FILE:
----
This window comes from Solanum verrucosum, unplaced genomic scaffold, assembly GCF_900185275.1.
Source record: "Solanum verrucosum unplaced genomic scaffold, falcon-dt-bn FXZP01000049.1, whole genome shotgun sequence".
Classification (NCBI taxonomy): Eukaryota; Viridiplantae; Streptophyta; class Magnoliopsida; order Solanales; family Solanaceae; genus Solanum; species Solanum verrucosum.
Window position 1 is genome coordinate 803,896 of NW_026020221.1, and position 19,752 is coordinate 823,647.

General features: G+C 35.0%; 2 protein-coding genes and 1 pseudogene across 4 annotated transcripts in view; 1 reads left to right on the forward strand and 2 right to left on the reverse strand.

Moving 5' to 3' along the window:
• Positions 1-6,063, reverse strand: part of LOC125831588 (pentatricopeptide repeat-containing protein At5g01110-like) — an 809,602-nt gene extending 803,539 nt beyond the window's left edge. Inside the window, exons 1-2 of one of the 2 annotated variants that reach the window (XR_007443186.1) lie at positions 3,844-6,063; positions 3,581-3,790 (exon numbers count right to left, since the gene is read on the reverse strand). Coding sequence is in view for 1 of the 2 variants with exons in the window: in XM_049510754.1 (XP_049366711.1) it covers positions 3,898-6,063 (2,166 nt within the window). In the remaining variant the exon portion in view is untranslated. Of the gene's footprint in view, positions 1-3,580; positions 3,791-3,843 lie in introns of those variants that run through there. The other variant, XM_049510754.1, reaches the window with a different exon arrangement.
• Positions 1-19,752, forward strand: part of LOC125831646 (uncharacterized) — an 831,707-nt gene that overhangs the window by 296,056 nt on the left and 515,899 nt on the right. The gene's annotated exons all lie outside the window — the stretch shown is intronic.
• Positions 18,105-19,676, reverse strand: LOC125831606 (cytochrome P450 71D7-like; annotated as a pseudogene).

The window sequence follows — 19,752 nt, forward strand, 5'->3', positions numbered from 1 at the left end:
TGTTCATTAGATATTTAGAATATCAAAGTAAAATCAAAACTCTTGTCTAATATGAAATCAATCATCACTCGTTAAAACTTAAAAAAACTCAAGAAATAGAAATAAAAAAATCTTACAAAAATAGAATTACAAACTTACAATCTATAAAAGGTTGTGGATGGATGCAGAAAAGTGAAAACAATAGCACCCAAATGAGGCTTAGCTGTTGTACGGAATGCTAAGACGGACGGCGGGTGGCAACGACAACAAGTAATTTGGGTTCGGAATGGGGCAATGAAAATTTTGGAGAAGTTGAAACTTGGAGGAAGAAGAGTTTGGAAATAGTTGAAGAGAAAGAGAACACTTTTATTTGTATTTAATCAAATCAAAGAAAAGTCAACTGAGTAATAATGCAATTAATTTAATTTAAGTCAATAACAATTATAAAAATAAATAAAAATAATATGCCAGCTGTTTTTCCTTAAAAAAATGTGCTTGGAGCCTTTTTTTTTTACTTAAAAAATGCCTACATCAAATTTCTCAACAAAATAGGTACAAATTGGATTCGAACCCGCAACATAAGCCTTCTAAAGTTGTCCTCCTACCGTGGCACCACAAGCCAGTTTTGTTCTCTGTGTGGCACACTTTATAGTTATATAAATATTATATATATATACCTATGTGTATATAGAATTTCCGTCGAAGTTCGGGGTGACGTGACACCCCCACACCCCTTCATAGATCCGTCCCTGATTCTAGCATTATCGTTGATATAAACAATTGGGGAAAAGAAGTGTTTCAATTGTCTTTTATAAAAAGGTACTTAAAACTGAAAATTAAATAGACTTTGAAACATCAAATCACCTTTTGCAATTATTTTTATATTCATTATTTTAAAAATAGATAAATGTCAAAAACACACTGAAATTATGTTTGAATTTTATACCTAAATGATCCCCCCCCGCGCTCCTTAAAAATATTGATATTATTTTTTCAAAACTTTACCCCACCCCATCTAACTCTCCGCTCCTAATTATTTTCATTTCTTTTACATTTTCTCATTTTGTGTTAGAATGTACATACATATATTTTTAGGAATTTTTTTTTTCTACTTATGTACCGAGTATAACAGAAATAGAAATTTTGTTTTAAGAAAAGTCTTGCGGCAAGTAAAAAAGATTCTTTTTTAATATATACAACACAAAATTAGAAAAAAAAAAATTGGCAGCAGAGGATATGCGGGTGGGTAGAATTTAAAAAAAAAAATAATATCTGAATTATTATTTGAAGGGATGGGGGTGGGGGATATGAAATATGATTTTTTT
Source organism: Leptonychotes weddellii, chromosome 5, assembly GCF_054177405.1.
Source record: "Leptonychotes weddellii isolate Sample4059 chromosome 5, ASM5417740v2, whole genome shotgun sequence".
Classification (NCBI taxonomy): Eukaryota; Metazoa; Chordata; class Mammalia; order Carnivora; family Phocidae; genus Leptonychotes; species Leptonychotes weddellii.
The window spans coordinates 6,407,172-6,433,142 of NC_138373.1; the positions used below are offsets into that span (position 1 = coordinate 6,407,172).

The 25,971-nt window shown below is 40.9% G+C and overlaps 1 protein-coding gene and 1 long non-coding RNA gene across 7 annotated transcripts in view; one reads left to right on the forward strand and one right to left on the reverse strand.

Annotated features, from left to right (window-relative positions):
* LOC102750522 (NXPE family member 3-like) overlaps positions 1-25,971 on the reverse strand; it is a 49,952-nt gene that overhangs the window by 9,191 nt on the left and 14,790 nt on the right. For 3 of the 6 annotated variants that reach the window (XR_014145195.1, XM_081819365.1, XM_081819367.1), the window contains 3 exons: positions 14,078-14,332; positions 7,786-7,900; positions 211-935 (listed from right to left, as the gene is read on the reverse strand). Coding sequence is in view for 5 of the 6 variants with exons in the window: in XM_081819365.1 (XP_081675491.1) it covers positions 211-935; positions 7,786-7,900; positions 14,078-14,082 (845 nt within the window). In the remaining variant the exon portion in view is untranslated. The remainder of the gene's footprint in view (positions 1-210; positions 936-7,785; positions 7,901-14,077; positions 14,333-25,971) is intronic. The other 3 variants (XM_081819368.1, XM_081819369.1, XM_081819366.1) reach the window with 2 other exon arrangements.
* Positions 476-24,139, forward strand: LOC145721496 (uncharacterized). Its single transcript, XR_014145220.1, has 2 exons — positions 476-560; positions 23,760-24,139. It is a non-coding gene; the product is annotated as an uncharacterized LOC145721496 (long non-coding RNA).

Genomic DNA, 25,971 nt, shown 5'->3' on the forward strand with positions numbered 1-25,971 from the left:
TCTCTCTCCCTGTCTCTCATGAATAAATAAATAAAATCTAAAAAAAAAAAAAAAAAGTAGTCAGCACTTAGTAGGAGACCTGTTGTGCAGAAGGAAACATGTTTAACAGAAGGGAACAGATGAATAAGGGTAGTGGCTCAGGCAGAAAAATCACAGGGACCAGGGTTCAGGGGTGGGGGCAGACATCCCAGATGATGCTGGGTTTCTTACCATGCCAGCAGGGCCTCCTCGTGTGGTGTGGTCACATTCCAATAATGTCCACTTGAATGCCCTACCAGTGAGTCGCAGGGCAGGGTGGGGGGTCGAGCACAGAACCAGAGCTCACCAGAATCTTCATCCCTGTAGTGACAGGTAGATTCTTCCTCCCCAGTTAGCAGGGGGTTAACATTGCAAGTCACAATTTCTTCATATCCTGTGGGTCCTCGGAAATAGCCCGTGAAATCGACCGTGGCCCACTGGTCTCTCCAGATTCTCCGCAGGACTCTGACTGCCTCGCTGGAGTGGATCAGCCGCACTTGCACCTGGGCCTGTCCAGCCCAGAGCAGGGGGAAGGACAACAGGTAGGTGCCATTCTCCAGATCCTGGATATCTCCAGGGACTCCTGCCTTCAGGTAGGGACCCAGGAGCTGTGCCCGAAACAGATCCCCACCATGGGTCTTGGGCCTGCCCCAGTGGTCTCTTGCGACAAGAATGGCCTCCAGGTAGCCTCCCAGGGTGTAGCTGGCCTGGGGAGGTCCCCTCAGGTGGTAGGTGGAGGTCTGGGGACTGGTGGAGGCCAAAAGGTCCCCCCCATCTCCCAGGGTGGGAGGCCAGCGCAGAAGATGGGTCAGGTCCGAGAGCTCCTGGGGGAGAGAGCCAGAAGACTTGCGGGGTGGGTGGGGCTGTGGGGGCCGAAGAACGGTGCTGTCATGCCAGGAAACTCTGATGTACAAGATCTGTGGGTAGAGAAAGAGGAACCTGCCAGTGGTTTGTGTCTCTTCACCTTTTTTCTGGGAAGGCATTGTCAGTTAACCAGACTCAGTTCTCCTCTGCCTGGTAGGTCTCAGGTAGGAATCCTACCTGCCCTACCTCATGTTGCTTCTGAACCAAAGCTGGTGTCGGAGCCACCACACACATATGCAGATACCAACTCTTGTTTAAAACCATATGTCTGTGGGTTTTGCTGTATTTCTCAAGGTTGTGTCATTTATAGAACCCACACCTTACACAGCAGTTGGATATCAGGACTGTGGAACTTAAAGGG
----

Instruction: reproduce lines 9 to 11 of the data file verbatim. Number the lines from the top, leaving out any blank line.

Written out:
• Positions 18,105-19,676, reverse strand: LOC125831606 (cytochrome P450 71D7-like; annotated as a pseudogene).

The window sequence follows — 19,752 nt, forward strand, 5'->3', positions numbered from 1 at the left end:
TGTTCATTAGATATTTAGAATATCAAAGTAAAATCAAAACTCTTGTCTAATATGAAATCAATCATCACTCGTTAAAACTTAAAAAAACTCAAGAAATAGAAATAAAAAAATCTTACAAAAATAGAATTACAAACTTACAATCTATAAAAGGTTGTGGATGGATGCAGAAAAGTGAAAACAATAGCACCCAAATGAGGCTTAGCTGTTGTACGGAATGCTAAGACGGACGGCGGGTGGCAACGACAACAAGTAATTTGGGTTCGGAATGGGGCAATGAAAATTTTGGAGAAGTTGAAACTTGGAGGAAGAAGAGTTTGGAAATAGTTGAAGAGAAAGAGAACACTTTTATTTGTATTTAATCAAATCAAAGAAAAGTCAACTGAGTAATAATGCAATTAATTTAATTTAAGTCAATAACAATTATAAAAATAAATAAAAATAATATGCCAGCTGTTTTTCCTTAAAAAAATGTGCTTGGAGCCTTTTTTTTTTACTTAAAAAATGCCTACATCAAATTTCTCAACAAAATAGGTACAAATTGGATTCGAACCCGCAACATAAGCCTTCTAAAGTTGTCCTCCTACCGTGGCACCACAAGCCAGTTTTGTTCTCTGTGTGGCACACTTTATAGTTATATAAATATTATATATATATACCTATGTGTATATAGAATTTCCGTCGAAGTTCGGGGTGACGTGACACCCCCACACCCCTTCATAGATCCGTCCCTGATTCTAGCATTATCGTTGATATAAACAATTGGGGAAAAGAAGTGTTTCAATTGTCTTTTATAAAAAGGTACTTAAAACTGAAAATTAAATAGACTTTGAAACATCAAATCACCTTTTGCAATTATTTTTATATTCATTATTTTAAAAATAGATAAATGTCAAAAACACACTGAAATTATGTTTGAATTTTATACCTAAATGATCCCCCCCCGCGCTCCTTAAAAATATTGATATTATTTTTTCAAAACTTTACCCCACCCCATCTAACTCTCCGCTCCTAATTATTTTCATTTCTTTTACATTTTCTCATTTTGTGTTAGAATGTACATACATATATTTTTAGGAATTTTTTTTTTCTACTTATGTACCGAGTATAACAGAAATAGAAATTTTGTTTTAAGAAAAGTCTTGCGGCAAGTAAAAAAGATTCTTTTTTAATATATACAACACAAAATTAGAAAAAAAAAAATTGGCAGCAGAGGATATGCGGGTGGGTAGAATTTAAAAAAAAAAATAATATCTGAATTATTATTTGAAGGGATGGGGGTGGGGGATATGAAATATGATTTTTTT